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    Publication Date: 2018-01-05
    Description: Double infections of Wolbachia and Spiroplasma are frequent in natural populations of Tetranychus truncatus , a polyphagous mite species that has been a dominant species in China since 2009. However, little is known about the causes and ecological importance of such coexistences. In this study, we established T. truncatus strains with different infection types and then inferred the impact of the two endosymbionts on host reproduction and fitness. Double infection induced cytoplasmic incompatibility, which was demonstrated by reduction in egg hatchability of incompatible crosses. However, doubly infected females produced more eggs relative to other strains. Wolbachia and Spiroplasma did not affect host survival, whereas doubly infected females and males developed faster than other strains. Such reproduction and fitness benefits provided by double infections may be associated with the lower densities of each symbiont, and the quantitative results also confirmed competition between Wolbachia and Spiroplasma in doubly infected females. These symbiont-conferred beneficial effects maintain stable prevalence of the symbionts and also help drive T. truncatus outbreaks in combination with other environmental factors. The symbiont-conferred beneficial effects on spider mite Tetranychus truncatus maintain stable prevalence of the symbionts and also help drive spider mite outbreaks in combination with other environmental factors.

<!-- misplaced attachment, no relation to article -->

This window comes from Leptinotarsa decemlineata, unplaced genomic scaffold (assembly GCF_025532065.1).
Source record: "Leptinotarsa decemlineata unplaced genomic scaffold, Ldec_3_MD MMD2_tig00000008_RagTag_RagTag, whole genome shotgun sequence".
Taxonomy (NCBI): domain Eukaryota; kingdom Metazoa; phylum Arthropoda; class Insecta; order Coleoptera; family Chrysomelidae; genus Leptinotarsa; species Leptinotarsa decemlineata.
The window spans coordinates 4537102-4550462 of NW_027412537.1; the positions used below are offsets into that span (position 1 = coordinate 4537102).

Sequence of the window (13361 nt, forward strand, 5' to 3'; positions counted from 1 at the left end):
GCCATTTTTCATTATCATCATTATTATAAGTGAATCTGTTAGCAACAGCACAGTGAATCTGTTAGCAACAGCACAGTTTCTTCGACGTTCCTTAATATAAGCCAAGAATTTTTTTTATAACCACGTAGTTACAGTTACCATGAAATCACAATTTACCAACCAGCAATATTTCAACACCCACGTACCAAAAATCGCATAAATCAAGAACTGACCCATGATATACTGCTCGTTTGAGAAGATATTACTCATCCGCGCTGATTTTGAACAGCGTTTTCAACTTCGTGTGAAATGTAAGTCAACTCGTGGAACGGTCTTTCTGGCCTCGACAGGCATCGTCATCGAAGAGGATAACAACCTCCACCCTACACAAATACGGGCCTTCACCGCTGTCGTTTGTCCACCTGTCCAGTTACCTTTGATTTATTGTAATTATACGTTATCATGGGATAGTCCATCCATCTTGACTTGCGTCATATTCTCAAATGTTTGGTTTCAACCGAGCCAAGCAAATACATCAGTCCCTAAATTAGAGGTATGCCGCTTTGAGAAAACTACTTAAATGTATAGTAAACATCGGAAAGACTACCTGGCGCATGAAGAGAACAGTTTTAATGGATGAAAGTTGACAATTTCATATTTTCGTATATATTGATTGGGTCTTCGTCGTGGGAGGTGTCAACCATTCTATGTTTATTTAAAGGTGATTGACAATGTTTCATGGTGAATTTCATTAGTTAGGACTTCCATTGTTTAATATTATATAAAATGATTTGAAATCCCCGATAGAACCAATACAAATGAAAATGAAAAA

Electronic ISSN: 2045-7758
    Topics: Biology
    Published by Wiley-Blackwell
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